Zen is the realization of the Buddha’s enlightenment itself, in one’s own life, in one’s own time. This experience has been realized by Zen students and confirmed by their teachers for over 2500 years.
Everybody is trying to find Zen, the Zen way of living, the art of Zen. It is also very ‘in’ to talk about Zen in the Western world.
So how does Zen relate to meditation? Zen meditation is the practice of sitting quietly to calm the body and mind and opening yourself up to discovering insight into the nature of your being. With Zen, you sit, close your mind to thought and images and, after a while, your heart rate will slow down, your breathing will become shallow, and you will experience a calm meditative state. When you are incorporating Zen Meditation, deliberate thought, contemplation, and reflection in your life, you can create a synergy that connects all aspects of your being – the body, the mind and the soul. The energy needed to strengthen the synergy is accomplished through the practice of Zen Meditation.
Zen is all being in the moment. There is no past or future. It is all about the now. You are in the moment, only reacting to what is happening now. If you think about this, you are not thinking at all. You do not have thoughts. You do not have ruminations about things you should have done. You are not having reflections about your life.
This focusing on the now is called zazen. Zazen is a Japanese term consisting of two characters: za, “to sit (cross-legged),” and zen, from the Sanscrit dhyana, meaning at once concentration, dynamic stillness, and contemplation. The means toward the realization of one’s original nature as well as the realization itself, Zazen is both something one does – sitting cross-legged, with proper posture and correct breathing – and something one essentially is. To emphasize one aspect at the expense of the other is to misunderstand this subtle and profound practice.
Zen meditation types boil down to letting go of pessimistic thoughts and just relaxing. In Buddhism, it is a contemplative discipline performed to achieve calmness in the mind and body. Most importantly, it aims for a practitioner to understand the nature of life to obtain enlightenment.
Methods of Zen meditation
To fully experience positive results of Zen meditation, there are three general methods to consider such as (1) Concentration; (2) Koan Introspection; and (3) Shikantaza.
Concentration is the main emphasis to start Zen meditation. You need to focus on your breathing which is commonly ministered by counting. Let breathing be your shield to any distraction. On the other hand, Koan Introspection focuses on “koan”. Koan is an entity used for meditation. “Just sitting” or Shikantaza is meditation where an object has no place, instead mere concentration is needed.
Once you have chosen a specific method, then it is time for you to be aware of the common positions undertaken in Zen meditation.
At first glance the said position looks like a simple cross-legged position. With the Burmese position, you need to situate your feet so it will be in front of one another and let both your feet relax on the floor. You need to ensure that your heels are pointed towards your pelvis. Also rested on the floor are your knees.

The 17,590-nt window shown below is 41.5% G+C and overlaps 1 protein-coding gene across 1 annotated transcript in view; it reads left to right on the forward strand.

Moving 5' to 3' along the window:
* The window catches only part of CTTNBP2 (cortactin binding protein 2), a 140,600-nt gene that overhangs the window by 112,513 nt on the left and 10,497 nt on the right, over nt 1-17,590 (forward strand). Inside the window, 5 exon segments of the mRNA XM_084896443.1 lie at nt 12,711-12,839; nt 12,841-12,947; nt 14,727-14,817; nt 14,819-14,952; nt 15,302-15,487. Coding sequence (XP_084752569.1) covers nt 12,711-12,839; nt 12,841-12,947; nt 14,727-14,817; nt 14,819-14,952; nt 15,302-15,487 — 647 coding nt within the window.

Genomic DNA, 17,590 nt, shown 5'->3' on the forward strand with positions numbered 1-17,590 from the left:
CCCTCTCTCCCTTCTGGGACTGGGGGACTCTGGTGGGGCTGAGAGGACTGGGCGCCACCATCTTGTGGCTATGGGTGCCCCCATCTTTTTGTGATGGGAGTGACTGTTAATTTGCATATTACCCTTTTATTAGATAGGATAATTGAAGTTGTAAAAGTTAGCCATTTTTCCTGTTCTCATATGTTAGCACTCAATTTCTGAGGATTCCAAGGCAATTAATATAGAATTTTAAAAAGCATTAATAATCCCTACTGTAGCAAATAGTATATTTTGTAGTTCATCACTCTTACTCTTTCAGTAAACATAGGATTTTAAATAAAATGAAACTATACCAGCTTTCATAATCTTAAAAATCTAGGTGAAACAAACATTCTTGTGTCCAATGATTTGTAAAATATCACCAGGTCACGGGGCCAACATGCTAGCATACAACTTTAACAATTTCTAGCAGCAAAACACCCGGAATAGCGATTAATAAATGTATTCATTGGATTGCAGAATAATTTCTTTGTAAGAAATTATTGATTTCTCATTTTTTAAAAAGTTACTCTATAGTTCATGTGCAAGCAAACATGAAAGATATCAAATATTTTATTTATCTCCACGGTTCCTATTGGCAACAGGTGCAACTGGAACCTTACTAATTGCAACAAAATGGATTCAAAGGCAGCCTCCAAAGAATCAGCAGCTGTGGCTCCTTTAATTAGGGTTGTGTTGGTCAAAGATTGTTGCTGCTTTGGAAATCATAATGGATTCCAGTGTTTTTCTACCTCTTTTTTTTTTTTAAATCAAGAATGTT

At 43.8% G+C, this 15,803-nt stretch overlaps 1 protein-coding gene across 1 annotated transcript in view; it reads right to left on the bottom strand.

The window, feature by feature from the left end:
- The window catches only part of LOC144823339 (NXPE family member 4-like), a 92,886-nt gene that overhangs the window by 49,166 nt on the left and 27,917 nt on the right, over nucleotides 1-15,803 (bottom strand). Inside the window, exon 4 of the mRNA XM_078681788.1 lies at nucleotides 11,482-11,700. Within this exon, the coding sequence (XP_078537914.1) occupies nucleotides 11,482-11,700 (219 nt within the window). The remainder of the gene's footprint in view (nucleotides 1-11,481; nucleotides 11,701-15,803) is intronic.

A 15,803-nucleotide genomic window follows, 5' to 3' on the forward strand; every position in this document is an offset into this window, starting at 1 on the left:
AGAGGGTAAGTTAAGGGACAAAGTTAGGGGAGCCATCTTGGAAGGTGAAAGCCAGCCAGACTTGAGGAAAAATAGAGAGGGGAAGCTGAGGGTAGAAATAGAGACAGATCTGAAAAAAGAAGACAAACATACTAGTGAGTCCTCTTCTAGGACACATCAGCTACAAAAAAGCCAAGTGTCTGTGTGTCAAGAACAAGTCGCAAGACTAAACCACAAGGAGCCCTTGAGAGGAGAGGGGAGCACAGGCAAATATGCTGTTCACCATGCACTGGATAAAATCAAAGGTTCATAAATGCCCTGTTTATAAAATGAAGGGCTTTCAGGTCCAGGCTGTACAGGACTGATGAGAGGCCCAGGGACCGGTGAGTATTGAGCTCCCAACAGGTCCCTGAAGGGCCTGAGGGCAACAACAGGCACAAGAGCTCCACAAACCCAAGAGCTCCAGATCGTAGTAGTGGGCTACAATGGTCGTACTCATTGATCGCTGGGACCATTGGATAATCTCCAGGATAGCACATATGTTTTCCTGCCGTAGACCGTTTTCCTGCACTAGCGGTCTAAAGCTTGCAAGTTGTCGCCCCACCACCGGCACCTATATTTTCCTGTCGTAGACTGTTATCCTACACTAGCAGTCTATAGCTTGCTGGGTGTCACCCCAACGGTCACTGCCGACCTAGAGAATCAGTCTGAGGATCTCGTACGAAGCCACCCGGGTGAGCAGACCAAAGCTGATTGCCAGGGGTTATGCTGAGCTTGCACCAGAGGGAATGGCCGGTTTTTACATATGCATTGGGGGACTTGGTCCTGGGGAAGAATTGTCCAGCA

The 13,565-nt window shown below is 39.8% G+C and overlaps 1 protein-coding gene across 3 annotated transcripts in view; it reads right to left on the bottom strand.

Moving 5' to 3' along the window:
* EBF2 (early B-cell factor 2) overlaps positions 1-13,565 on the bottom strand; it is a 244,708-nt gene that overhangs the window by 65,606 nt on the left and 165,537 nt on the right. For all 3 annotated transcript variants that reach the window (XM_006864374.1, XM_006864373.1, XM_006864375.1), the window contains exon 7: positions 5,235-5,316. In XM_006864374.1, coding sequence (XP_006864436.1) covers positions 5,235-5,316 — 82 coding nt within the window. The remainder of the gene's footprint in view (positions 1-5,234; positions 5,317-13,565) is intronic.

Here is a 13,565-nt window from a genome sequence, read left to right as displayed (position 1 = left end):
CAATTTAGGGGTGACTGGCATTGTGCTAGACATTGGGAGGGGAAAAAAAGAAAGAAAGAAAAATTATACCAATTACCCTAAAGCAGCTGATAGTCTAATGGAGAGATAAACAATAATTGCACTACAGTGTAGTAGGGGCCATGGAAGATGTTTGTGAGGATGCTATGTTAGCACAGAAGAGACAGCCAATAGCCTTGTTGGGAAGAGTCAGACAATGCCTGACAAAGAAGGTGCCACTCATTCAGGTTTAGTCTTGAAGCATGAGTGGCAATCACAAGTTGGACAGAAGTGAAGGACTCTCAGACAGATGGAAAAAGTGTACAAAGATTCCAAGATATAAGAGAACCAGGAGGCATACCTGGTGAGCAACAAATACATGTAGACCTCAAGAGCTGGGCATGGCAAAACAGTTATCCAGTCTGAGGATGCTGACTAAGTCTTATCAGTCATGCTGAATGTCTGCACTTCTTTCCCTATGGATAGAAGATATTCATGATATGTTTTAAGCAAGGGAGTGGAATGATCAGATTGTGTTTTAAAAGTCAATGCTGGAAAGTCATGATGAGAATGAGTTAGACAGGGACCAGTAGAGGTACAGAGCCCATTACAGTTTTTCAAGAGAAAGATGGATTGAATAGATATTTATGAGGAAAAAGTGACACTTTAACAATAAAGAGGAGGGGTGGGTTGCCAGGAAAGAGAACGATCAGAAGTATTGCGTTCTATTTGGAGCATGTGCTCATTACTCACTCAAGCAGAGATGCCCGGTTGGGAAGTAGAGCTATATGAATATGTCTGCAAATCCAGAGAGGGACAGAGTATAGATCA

Seiza is the Japanese term for correct sitting. It can be achieved by letting your lower leg kneel. Make sure that your feet are under your buttocks and that your toes are positioned in a backward manner.
Style with one leg on the top of the other is the half-lotus position. To achieve such sitting position, you need to be seated on an Indian-style of sitting. After which, lift one leg without letting the legs be unfolded.
Make sure that you are seated Indian style. Then, pick one foot and take it to the crook of your knee. Let it rest, ensuring that the base of your knee is in an upward position. The final step you need to undertake is to bring the other foot to the other knee just like what you did on the first.
After you have chosen a comfortable Zen position for you, there are other important considerations you need to carry out:
Keep your mouth close. Ensure that your tongue is calmly pushed beside the upper palate to prevent salivation and swallowing.
Keep your eyes low. Fix your eyes on the ground.
Keep your chin tucked-in.
Keep your nose in line with your navel.
Keep your torso not to lean forward or backward.
Keep your hands enclosed in a “cosmic mudra.” Your dominant hand should be in an upward palm position to hold the other hand.
When you practice Zen, you must be patient and persistent, don’t focus on a particular goal, or how the sitting practice may help us. Just let go of your thoughts, opinions, biases, – basically everything your minds hold onto. The human mind is actually free, not clinging. Zazen will teach you to uncover the free mind, to clearly see who you really are.
Probably the most known and loved book on Zen meditation is
Zen Mind, Beginner’s Mind by Shunryu Suzuki, a collection of talks by one of the first Zen teachers in the U.S. It is a must have for anyone looking to better understand the Zen philosophy or gain introspective on themselves.